Charles W. Baley. Disaster at the Colorado: Beale's Wagon Road and the First Emigrant Party. Logan: Utah State University Press, 2002. xi + 216 pp. $19.95 (paper), ISBN 978-0-87421-437-6; $39.95 (cloth), ISBN 978-0-87421-438-3.
Reviewed by Robert L. Munkres (Professor Emeritus, Department of Political Science, Muskingum College)
Published on H-West (April, 2003)
This volume is an account of the first emigrant party to attempt traversing a little known trail to California--the road first laid out by Edward F. Beale. The word "attempt" is used advisedly, because this party of ninety to ninety-six did not reach California on their first try.
While Beale was in Washington generating support to develop the new road he had laid out, the Rose-Baley Wagon Train left Albuquerque for Zuni, then on to what came to be called Beale's Crossing of the Colorado. Their choice of routes was partially based on fear of Apache and Comanche warriors on the "Southern Route" and of possible difficulties with Mormons (because of the so-called "Mormon War") on the Oregon-California Trail. Urged on by the populace and the military stationed in Albuquerque, the emigrant train experienced little difficulty until they left Zuni. Water proved to be much more difficult to find than they had been led to expect and the guide whom they had employed was considerably less competent than had been assumed. Well into the trip they began to suffer harassment by Mojave Indians even though the party had been led to believe that the Indians along the route were friendly.
Chapter 6, "Battle at the Colorado," describes the nature, cost, and effectiveness of the assault mounted by the Indians. The outcome might indeed have been even more disastrous for the emigrants if one of the principal Indian leaders had not been dropped by a long-range shot fired by Gillum Baley. Even so, one entire family of seven (the Bentners) and Alpha Brown, one of the most capable leaders of the group, were killed and eleven or twelve others wounded, some seriously. The reconstituted party (the party had split into two groups prior to arriving at the Colorado) began the tortuous return to Albuquerque because they believed they lacked the strength to cross the Colorado and go on to California. It is quite likely that they would have perished during this return had they not encountered other trains (particularly that of E. O. Smith) whose members generously shared with them supplies, support, and food as well as deciding to return to Albuquerque themselves. After a difficult winter in Albuquerque, most of the Rose-Bayley party then were invited by Edward Beale to accompany him over the road to the crossing that came to bear his name. The final chapters describe the lives of members of the party in California and the ultimately unsuccessful depredation claims filed with the government. The final appeal by L. J. Rose was not denied by the U.S. Supreme Court until 1900, by which time all of the claimants were deceased.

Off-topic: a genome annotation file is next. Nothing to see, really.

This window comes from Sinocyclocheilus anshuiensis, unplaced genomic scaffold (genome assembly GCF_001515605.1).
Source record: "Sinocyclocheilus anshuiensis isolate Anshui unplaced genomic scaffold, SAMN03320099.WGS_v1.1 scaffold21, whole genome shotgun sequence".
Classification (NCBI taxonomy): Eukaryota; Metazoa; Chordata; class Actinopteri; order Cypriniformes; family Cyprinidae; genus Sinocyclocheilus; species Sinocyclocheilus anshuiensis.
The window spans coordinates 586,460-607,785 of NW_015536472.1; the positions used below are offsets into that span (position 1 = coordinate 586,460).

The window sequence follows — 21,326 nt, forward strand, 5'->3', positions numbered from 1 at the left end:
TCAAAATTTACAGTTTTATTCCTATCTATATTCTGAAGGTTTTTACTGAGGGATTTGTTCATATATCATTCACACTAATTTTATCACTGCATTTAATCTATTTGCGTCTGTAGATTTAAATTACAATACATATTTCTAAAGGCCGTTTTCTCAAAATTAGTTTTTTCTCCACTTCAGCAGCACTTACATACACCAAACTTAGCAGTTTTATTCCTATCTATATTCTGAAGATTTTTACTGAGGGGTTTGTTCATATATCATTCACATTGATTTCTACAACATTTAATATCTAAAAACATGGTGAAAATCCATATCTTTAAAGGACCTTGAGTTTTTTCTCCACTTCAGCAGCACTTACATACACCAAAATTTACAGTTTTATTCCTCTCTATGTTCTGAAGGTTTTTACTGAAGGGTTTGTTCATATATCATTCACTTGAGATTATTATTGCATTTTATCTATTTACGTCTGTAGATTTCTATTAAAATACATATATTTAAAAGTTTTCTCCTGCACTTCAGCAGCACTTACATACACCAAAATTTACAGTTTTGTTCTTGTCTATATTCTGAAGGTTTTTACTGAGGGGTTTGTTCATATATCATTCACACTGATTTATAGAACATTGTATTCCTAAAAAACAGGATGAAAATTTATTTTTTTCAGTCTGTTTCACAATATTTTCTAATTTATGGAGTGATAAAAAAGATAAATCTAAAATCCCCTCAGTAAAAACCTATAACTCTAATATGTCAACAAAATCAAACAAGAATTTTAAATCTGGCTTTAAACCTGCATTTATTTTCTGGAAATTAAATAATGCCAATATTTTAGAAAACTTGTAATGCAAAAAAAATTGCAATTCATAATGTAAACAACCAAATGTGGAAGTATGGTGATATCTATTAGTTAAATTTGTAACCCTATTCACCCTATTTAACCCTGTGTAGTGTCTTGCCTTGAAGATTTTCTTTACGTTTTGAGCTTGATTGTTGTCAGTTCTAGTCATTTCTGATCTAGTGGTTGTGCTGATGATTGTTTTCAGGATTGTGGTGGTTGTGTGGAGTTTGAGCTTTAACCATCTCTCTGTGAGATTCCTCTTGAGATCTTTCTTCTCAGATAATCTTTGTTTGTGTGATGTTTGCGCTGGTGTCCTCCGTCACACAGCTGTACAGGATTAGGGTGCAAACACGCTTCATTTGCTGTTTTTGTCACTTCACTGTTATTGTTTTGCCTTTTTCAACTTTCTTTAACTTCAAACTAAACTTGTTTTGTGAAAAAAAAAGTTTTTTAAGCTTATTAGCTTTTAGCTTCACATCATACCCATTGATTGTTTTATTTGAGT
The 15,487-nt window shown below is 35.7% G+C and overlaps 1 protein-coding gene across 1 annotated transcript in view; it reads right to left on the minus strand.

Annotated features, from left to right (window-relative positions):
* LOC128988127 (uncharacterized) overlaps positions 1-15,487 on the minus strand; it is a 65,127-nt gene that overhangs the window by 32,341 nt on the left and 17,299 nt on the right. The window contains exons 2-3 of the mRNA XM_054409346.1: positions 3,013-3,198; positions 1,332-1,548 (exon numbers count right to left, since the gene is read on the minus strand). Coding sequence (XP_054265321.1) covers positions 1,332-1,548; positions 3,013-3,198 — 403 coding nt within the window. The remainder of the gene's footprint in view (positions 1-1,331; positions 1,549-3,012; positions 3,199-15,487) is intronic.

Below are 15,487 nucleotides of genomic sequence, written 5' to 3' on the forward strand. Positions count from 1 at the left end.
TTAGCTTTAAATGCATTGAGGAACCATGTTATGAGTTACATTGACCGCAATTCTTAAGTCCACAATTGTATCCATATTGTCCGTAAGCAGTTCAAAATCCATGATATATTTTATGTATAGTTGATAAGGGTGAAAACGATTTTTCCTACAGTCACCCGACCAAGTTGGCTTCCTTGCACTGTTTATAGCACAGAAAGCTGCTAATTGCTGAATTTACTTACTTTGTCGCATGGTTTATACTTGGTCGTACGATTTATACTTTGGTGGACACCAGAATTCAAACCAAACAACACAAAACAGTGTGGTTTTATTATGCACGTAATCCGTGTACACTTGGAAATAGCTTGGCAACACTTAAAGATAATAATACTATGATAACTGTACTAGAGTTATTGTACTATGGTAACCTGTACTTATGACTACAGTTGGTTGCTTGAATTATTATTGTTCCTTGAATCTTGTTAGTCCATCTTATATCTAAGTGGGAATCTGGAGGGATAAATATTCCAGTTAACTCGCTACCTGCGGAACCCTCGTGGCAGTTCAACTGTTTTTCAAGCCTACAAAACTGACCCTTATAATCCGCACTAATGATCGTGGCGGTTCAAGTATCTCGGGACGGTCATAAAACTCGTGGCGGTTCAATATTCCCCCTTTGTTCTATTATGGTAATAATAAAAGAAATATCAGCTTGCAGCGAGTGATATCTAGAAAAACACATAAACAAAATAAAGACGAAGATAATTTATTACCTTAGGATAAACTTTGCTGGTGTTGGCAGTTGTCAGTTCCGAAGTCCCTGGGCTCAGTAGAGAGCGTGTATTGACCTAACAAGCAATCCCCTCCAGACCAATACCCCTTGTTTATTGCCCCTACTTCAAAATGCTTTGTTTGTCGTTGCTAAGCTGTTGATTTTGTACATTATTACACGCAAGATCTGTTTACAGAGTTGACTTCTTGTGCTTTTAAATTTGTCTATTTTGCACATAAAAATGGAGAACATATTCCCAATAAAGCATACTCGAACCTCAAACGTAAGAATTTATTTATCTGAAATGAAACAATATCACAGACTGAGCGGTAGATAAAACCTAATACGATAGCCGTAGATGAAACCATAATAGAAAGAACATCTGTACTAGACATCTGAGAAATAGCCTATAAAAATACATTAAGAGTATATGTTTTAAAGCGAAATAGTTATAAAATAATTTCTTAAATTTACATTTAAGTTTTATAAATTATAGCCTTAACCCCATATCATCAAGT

This volume is based on thorough scholarship and diligent research which the author began while looking into the history of his family (twenty of the train members were his forebears). In addition to the other sources effectively utilized, John Udell's diary (the only journal kept by members of the party) provided a wealth of information. A diligent, if occasionally biased, recorder of significant events, Udell's letter to his brothers, presented in Appendix B, amply illustrates the point. In using these sources, the author renders well written and balanced judgements in regard to events and personalities while avoiding being judgmental.
This reviewer cannot conclude without making a plea to publishers to return to the use of footnotes instead of endnotes. Bayley frequently presents information both useful and very interesting in explanatory endnotes. Unfortunately this information can be accessed only via the cumbersome process of continually "flipping" to the back of the book.
Anyone with interests in trail history will enjoy this book as a welcome addition to their library.
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Robert L. Munkres. Review of Baley, Charles W., Disaster at the Colorado: Beale's Wagon Road and the First Emigrant Party.
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